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Phototherapy is a treatment which delivers ultraviolet light to the skin to treat a variety of conditions including psoriasis, atopic eczema, dermatitis and polymorphic light eruption. Therapy works by penetrating the skin and slowing the growth of affected skin cells.

At The Holly Hospital, our UV cabin offers both UVA and UVB phototherapy. We also provide localised UV therapy for hands and feet. Our physiotherapy department has more than 15 years of providing a phototherapy service with treatment provided by fully qualified staff specifically trained in phototherapy.

Can I have phototherapy?

Phototherapy is useful in treating a variety of conditions, particularly for patients whose skin condition has not responded to topical treatments:

  • Psoriasis
  • Pityriasis
  • Eczema
  • Polymorphic light eruption
  • Vitiligo
  • Alopecia
  • Atopic Dermatitis
  • Mycosis fungoides
  • Pruritis
  • Acne

You will need to be referred to this service by a consultant dermatologist before you can be treated.

Which type of phototherapy?

Ultraviolet light is made up of different wavelengths, including the two forms that are used in light therapy – ultraviolet A (UVA) and ultraviolet B (UVB).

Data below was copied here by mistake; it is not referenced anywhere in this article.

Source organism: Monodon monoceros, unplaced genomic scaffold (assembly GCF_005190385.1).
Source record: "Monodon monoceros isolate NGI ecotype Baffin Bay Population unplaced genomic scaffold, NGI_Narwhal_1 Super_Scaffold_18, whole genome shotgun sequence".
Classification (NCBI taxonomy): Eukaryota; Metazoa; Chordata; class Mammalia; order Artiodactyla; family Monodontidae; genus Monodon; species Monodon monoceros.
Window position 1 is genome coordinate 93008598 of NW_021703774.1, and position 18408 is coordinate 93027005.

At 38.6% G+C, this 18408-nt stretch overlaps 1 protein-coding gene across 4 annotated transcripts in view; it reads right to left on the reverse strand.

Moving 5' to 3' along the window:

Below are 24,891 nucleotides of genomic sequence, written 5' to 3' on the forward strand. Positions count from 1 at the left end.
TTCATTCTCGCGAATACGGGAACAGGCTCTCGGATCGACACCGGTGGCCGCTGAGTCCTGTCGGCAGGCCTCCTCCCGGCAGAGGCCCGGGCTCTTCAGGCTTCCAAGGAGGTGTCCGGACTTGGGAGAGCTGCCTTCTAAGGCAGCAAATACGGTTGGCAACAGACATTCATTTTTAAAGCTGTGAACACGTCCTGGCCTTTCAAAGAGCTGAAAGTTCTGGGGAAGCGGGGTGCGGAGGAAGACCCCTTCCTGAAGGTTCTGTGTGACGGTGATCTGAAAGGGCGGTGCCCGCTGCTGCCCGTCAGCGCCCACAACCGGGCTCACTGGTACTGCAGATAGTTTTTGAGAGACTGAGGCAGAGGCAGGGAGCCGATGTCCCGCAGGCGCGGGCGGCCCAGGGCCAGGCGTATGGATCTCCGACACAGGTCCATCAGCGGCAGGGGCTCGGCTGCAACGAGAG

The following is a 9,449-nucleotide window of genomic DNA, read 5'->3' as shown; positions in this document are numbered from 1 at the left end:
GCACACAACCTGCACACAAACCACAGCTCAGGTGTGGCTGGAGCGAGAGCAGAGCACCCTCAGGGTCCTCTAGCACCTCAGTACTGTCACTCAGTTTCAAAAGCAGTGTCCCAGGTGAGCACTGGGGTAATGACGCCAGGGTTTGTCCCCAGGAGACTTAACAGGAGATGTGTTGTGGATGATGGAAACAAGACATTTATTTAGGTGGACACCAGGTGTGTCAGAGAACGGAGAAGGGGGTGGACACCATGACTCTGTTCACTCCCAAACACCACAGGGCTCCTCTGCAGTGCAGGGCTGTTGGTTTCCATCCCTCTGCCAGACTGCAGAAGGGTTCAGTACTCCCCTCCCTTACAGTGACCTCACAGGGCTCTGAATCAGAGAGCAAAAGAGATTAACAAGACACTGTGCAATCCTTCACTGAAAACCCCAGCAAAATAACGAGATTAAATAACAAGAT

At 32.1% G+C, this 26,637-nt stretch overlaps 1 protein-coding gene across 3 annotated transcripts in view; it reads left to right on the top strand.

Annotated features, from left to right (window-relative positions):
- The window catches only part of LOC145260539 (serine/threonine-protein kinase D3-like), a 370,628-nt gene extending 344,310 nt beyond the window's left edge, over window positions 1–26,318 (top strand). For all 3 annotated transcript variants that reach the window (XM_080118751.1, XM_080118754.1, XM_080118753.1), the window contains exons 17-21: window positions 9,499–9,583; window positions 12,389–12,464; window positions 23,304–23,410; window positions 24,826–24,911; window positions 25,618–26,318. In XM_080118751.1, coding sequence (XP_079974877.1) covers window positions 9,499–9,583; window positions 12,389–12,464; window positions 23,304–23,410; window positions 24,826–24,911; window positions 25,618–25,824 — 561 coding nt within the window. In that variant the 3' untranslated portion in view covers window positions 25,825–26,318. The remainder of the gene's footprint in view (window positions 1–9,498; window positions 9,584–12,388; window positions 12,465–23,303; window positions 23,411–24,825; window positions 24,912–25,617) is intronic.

We offer UVB narrow-band phototherapy at Holly which focuses on a small part of the light spectrum, avoiding some of the more harmful wavelengths. It is more intensive than broad-spectrum UVB, so treatment times are shorter.

Long-wave ultra-violet light (UVA) is given together with a drug called psoralen which temporarily sensitises your skin to the light. Psoralen can be either be taken orally in tablet form or applied to the skin as a lotion and together this combination treatment is known as PUVA. It is a more intensive treatment, so will usually only be recommended if treatment with UVB has not worked.

What does phototherapy involve?

Your first session will consist of an assessment based on the type of UV therapy your consultant has recommended, either UVA or UVB. Your therapist will also usually carry out a skin test to determine how you react to UV light and familiarise you with the UV cabin.

After your initial assessment, treatment sessions last between a few seconds for UVB up to ten minutes or more for UVA. You will be asked to undress down to your underwear and be given protective goggles to wear before standing in our UV cabinet for the treatment.

How many treatments do I need?

Treatment plans are tailored to your individual needs and depend on how your body responds to treatment. Most patients attend two to three times a week for a course of approximately 20 treatments.